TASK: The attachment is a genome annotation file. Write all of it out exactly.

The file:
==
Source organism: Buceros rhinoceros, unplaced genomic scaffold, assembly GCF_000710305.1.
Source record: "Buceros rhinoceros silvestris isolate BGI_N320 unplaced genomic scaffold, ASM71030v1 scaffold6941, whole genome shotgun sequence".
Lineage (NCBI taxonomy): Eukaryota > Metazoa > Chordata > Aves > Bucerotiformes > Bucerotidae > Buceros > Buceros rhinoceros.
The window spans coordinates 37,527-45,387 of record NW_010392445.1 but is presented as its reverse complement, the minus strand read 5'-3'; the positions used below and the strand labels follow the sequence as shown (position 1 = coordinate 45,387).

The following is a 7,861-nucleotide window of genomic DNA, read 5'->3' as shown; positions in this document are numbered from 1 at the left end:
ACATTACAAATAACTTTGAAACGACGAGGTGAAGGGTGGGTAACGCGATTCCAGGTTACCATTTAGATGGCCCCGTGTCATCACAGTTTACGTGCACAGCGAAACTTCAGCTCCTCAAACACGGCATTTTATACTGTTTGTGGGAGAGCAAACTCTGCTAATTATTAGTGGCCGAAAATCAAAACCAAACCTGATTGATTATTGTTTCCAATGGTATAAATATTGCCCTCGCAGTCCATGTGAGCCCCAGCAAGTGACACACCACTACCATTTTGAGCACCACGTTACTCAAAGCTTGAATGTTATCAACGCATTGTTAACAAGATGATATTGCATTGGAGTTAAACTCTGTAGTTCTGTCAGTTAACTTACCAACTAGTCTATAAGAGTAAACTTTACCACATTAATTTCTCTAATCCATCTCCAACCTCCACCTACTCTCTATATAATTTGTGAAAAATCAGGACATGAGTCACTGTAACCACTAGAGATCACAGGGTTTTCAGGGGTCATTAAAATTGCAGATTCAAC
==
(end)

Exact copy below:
Source organism: Buceros rhinoceros, unplaced genomic scaffold, assembly GCF_000710305.1.
Source record: "Buceros rhinoceros silvestris isolate BGI_N320 unplaced genomic scaffold, ASM71030v1 scaffold6941, whole genome shotgun sequence".
Lineage (NCBI taxonomy): Eukaryota > Metazoa > Chordata > Aves > Bucerotiformes > Bucerotidae > Buceros > Buceros rhinoceros.
The window spans coordinates 37,527-45,387 of record NW_010392445.1 but is presented as its reverse complement, the minus strand read 5'-3'; the positions used below and the strand labels follow the sequence as shown (position 1 = coordinate 45,387).

The following is a 7,861-nucleotide window of genomic DNA, read 5'->3' as shown; positions in this document are numbered from 1 at the left end:
ACATTACAAATAACTTTGAAACGACGAGGTGAAGGGTGGGTAACGCGATTCCAGGTTACCATTTAGATGGCCCCGTGTCATCACAGTTTACGTGCACAGCGAAACTTCAGCTCCTCAAACACGGCATTTTATACTGTTTGTGGGAGAGCAAACTCTGCTAATTATTAGTGGCCGAAAATCAAAACCAAACCTGATTGATTATTGTTTCCAATGGTATAAATATTGCCCTCGCAGTCCATGTGAGCCCCAGCAAGTGACACACCACTACCATTTTGAGCACCACGTTACTCAAAGCTTGAATGTTATCAACGCATTGTTAACAAGATGATATTGCATTGGAGTTAAACTCTGTAGTTCTGTCAGTTAACTTACCAACTAGTCTATAAGAGTAAACTTTACCACATTAATTTCTCTAATCCATCTCCAACCTCCACCTACTCTCTATATAATTTGTGAAAAATCAGGACATGAGTCACTGTAACCACTAGAGATCACAGGGTTTTCAGGGGTCATTAAAATTGCAGATTCAAC